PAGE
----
May 10, 2016
UK pensions 'lifeboat' flagged concern about BHS fund in 2012
May 10, 2016
Britain's Pension Protection Fund (PPF) first flagged concern about department store BHS's pension scheme in 2012, the fund's chief executive told a joint parliamentary committee on Monday.
The 164-store BHS was placed into administration, a form of creditor protection, by owner Retail Acquisitions last month, putting the 88-year-old retailer at risk of disappearing from British shopping streets and jeopardising 11,000 jobs.
BHS's pension scheme, which has 20,000 members and a deficit of 571 million pounds, was taken on by the PPF, a so-called lifeboat scheme paid for by a compulsory annual levy on all British pension schemes.
PPF CEO Alan Rubenstein told a joint session of parliament's Work and Pensions and Business, Innovation and Skills committees that in March 2012 he passed on intelligence about the BHS scheme to The Pensions Regulator.
At that time BHS was owned by retail tycoon Philip Green.
"The company (BHS) had been looking at using one of the Arcadia group companies to guarantee the pension fund and had in the end withdrawn that guarantee," Rubenstein said.
Arcadia is Green's company that owns several brands, including Topshop. Green owned BHS for 15 years then sold it in March last year to Retail Acquisitions, a group of investors, for a nominal sum of one pound.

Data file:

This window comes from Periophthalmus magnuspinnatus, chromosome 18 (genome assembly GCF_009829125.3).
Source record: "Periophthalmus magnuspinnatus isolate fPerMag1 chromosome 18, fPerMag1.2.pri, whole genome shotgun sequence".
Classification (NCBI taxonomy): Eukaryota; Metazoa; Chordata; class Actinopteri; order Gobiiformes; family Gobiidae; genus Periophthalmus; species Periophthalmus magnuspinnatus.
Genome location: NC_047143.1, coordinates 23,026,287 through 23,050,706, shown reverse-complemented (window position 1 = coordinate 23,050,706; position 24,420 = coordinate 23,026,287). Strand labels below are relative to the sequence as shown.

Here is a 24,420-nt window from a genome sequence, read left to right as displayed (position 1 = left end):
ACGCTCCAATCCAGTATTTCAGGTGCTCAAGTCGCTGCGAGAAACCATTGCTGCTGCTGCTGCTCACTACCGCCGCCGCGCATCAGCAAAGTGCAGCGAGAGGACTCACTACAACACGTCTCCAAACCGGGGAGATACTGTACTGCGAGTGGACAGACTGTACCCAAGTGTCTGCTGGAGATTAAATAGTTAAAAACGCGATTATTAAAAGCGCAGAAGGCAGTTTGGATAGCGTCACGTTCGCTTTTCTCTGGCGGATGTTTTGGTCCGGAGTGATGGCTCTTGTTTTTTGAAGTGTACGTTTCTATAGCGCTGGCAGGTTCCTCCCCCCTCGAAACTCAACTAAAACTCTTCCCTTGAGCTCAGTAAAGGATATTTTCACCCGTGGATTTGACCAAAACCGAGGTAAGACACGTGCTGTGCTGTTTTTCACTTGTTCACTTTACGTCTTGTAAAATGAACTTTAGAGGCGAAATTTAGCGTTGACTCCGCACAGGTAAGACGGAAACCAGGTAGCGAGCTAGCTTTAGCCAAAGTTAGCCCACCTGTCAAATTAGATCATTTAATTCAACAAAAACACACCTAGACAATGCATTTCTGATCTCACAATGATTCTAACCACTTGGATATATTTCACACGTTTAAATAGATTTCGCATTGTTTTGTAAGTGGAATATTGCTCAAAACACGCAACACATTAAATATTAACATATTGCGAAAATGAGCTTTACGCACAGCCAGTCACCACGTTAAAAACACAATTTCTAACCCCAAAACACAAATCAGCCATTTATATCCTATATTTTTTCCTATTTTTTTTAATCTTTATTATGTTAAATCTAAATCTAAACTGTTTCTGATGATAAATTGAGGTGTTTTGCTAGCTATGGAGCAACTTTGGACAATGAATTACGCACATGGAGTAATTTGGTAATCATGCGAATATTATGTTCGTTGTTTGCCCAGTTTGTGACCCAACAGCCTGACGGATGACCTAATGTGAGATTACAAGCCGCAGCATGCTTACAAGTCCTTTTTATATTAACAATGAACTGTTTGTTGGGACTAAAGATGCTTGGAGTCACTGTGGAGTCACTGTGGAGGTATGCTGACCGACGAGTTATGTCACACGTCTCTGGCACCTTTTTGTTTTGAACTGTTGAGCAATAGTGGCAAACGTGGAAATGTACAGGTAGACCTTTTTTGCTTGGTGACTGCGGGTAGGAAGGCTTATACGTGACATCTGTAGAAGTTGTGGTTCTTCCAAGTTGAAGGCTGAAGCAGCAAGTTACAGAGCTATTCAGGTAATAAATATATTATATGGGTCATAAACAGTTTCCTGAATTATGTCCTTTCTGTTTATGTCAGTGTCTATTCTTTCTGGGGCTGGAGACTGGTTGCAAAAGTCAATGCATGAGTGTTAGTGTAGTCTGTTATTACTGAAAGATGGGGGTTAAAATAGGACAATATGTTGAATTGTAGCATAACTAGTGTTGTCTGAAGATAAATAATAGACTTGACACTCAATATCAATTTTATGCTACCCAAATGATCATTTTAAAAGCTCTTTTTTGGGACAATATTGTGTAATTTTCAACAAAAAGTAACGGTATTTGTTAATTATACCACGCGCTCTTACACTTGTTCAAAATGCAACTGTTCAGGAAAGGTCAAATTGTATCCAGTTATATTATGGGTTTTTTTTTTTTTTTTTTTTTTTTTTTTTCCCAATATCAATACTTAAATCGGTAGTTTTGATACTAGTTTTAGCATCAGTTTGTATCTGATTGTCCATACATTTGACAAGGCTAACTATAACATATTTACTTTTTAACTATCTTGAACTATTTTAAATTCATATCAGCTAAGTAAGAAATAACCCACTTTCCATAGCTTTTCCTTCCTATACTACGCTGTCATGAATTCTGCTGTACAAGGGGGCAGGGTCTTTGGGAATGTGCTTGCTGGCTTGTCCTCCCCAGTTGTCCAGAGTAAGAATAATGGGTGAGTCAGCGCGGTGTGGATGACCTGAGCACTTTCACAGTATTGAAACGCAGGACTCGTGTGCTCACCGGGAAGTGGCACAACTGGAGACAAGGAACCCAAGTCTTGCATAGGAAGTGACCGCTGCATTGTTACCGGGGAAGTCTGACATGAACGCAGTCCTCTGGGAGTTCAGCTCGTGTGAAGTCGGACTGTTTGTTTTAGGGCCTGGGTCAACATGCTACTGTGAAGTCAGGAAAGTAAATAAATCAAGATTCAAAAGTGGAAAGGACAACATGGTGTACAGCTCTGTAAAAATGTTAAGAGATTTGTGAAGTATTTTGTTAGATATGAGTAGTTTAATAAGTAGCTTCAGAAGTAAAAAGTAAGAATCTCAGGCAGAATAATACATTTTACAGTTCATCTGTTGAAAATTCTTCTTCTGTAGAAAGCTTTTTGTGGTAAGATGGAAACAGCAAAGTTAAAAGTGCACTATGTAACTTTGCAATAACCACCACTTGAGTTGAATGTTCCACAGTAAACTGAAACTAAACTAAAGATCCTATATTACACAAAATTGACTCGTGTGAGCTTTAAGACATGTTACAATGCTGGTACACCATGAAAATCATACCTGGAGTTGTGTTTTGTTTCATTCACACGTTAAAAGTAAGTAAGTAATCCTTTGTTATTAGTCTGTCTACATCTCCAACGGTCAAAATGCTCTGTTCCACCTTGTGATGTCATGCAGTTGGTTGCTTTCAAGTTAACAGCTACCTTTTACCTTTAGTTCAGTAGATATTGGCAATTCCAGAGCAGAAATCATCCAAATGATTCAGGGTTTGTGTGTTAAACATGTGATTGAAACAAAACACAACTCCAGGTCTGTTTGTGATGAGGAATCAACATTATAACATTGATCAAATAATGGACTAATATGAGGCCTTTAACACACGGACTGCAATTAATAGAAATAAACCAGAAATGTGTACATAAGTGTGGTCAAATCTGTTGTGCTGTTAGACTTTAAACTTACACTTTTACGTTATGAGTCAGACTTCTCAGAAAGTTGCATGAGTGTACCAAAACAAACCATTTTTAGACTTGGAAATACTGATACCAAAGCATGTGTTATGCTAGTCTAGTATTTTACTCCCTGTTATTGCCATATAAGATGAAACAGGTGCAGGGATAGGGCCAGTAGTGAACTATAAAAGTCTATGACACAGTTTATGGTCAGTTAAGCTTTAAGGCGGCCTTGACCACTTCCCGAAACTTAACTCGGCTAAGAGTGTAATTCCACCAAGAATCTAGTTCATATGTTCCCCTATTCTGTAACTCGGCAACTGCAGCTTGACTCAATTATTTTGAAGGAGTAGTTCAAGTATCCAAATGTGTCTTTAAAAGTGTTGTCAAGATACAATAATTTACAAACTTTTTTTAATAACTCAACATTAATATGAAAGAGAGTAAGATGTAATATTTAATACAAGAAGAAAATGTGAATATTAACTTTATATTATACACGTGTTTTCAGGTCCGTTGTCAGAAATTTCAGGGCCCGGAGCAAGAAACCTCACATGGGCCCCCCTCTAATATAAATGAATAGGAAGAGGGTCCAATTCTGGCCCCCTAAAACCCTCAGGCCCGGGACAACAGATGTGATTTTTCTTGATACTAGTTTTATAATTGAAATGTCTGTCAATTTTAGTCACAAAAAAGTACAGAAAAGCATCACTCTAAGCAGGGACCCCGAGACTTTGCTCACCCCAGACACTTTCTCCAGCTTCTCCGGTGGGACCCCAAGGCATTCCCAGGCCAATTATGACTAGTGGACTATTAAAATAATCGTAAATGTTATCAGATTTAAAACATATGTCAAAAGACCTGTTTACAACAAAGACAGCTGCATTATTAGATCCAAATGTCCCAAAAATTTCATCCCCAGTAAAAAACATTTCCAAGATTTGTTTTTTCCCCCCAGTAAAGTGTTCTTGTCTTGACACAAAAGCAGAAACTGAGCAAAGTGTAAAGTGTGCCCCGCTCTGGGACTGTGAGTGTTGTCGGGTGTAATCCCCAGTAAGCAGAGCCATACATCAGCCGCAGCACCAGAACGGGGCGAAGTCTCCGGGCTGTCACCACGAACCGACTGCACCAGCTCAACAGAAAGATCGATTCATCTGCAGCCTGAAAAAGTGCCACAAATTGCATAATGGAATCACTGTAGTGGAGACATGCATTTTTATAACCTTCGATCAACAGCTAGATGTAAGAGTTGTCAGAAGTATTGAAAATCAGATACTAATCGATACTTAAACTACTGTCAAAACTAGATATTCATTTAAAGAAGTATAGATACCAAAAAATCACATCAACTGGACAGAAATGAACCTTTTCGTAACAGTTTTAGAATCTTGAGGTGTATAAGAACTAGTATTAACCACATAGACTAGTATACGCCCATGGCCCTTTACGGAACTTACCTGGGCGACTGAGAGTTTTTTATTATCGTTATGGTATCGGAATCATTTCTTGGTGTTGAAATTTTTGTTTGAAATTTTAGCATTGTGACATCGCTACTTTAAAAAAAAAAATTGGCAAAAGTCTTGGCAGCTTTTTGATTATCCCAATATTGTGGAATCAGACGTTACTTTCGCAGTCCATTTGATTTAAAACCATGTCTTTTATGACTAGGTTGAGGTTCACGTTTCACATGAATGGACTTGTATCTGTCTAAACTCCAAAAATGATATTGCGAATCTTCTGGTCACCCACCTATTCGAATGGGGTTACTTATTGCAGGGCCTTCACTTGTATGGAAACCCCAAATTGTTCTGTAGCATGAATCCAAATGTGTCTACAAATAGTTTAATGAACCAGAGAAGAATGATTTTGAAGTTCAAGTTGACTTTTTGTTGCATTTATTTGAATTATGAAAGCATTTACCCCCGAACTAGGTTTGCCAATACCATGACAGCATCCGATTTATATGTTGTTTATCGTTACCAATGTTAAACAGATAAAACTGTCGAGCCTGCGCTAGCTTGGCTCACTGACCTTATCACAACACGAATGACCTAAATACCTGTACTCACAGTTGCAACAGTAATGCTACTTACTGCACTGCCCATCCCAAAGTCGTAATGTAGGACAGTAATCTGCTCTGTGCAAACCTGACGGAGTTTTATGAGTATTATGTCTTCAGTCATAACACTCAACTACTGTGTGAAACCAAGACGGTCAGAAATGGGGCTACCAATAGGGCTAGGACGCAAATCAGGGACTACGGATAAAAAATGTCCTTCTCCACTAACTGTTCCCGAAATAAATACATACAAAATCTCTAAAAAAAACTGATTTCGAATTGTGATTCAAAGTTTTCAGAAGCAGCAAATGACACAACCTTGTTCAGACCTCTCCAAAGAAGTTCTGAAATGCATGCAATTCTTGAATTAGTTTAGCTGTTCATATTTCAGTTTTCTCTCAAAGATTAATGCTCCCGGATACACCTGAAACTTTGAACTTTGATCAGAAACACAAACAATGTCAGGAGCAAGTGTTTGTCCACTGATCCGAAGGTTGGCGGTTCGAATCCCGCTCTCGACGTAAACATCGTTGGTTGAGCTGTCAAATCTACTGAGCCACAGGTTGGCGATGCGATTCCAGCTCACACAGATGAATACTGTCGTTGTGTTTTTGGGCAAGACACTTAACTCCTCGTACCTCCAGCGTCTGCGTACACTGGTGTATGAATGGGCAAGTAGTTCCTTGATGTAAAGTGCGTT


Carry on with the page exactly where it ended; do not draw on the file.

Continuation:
Rubenstein said the cost to the PPF of closing the BHS pension scheme deficit would be about 270 million pounds based on its 2012 valuation. The 571 million pound deficit figure is based on what an insurance company would pay if it were to buy out the fund.
The Pensions Regulator is investigating whether BHS's previous owners sought to avoid their obligations and should be pursued for a contribution to make good the deficit.
Lesley Titcomb, CEO of the Pensions Regulator, told the committees it had not accepted a 23-year recovery plan for the BHS scheme it received in August 2013 and was in dialogue with the scheme when it learned of Retail Acquisition's purchase of BHS through the media. It then immediately launched a formal "anti-avoidance" inquiry.
The PPF's Rubenstein said a 23-year plan was over twice the normal length of recovery programmes.
Titcomb said the regulator was investigating "whether any of the parties connected with all of this, of which there are a large number, have walked away from their responsibilities."
She said she expected the investigation to have made significant progress by the end of 2016.
"A contribution notice can be enforced through the courts in the same way as any other debt can be enforced," Nicola Parish, the regulator's director of case management, told the committees.
"The PPF would be able to pursue that as a debt to the pension scheme."
The collapse of BHS is also being investigated by Britain's Insolvency Service.
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